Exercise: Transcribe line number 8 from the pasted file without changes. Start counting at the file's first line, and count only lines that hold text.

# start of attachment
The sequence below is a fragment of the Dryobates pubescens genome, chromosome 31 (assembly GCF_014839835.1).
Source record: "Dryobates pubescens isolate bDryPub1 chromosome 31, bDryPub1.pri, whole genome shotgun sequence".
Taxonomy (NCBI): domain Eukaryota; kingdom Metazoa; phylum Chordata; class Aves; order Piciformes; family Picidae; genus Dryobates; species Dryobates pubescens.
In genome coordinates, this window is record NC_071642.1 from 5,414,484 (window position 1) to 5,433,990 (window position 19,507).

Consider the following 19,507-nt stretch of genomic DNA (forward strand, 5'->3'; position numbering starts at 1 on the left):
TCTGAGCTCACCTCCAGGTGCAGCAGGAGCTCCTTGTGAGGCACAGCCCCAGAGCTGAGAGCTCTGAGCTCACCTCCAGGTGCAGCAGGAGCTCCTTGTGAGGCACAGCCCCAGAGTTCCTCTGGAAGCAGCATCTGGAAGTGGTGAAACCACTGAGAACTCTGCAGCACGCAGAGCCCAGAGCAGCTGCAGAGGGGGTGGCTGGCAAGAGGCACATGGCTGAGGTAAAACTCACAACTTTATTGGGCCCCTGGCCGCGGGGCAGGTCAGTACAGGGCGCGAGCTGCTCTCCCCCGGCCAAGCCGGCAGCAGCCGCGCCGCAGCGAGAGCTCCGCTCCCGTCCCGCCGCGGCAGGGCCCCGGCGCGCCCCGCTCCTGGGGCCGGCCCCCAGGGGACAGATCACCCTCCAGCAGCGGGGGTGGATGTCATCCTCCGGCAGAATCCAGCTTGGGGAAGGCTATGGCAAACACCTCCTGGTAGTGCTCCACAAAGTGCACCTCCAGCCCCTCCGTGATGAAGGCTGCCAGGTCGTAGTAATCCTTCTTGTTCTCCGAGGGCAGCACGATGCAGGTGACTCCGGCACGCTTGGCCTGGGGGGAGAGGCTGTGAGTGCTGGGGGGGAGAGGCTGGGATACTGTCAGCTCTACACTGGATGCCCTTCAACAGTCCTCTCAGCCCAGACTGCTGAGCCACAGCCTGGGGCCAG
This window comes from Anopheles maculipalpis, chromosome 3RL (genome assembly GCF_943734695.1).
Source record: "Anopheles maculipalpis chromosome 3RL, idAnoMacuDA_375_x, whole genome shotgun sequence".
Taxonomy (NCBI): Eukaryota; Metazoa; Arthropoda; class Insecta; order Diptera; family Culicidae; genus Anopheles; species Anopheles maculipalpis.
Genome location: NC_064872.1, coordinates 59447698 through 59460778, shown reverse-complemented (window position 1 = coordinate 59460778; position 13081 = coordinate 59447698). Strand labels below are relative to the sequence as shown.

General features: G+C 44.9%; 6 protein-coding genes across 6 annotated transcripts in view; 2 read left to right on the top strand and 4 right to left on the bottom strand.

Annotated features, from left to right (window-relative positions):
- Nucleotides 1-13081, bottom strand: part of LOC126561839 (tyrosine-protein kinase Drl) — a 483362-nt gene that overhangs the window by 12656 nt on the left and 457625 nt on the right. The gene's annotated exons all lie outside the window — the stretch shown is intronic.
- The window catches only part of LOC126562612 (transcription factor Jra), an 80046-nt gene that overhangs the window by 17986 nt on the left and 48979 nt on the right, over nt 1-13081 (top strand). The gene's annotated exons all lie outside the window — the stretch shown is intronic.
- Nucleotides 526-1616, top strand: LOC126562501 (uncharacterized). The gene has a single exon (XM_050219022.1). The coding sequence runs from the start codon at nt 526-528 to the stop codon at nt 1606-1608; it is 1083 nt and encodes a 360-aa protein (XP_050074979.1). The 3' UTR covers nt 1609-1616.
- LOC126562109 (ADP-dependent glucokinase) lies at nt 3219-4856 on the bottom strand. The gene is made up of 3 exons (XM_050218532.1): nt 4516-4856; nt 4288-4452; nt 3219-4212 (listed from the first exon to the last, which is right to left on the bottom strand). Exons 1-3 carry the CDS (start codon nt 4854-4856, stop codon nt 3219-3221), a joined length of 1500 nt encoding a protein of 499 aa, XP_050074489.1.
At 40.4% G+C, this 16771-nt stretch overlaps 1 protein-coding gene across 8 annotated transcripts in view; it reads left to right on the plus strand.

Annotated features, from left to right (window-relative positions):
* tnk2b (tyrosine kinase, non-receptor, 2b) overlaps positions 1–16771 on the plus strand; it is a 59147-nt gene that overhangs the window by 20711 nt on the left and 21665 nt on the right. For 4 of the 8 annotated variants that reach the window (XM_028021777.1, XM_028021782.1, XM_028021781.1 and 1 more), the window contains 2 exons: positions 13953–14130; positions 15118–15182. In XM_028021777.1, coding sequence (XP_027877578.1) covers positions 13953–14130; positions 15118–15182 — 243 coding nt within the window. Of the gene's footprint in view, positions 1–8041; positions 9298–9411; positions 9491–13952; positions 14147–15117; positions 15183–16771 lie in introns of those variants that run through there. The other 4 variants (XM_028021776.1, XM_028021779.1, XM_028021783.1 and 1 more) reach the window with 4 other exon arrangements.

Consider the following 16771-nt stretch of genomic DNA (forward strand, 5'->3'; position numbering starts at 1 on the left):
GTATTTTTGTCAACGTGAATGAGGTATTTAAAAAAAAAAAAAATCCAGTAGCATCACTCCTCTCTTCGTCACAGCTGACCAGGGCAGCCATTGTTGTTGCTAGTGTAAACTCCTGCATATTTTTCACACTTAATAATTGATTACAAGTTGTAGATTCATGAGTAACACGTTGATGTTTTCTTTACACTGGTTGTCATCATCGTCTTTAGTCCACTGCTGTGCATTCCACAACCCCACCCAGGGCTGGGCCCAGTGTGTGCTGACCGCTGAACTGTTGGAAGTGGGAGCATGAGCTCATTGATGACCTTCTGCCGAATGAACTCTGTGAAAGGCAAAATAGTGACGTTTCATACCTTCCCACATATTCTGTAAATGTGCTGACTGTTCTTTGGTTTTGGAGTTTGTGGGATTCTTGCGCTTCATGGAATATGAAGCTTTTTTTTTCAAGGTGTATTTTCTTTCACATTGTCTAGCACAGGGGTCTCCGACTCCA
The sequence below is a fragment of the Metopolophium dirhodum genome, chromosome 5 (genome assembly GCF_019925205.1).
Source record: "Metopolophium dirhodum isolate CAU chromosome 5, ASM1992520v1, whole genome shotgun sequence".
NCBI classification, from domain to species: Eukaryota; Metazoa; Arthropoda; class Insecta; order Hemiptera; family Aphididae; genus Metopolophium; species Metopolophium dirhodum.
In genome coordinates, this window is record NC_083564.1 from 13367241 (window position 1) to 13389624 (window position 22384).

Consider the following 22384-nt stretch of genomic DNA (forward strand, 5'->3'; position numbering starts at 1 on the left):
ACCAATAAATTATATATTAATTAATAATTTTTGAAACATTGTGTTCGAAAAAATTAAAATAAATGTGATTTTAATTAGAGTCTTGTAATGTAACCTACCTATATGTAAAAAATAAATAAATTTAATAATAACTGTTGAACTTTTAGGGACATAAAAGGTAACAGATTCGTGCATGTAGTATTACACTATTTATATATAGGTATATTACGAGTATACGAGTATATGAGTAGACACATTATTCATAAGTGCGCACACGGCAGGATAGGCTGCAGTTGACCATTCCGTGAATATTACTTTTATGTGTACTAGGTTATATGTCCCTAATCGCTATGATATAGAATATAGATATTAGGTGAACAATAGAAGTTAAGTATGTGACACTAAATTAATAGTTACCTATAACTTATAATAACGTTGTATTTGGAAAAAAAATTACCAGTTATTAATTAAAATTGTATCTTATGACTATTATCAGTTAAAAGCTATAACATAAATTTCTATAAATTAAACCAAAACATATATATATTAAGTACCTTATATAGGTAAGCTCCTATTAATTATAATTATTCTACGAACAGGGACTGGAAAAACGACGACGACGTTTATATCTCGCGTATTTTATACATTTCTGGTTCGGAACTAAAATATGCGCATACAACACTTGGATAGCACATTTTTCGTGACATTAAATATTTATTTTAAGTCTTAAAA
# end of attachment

Source record: "Anopheles maculipalpis chromosome 3RL, idAnoMacuDA_375_x, whole genome shotgun sequence".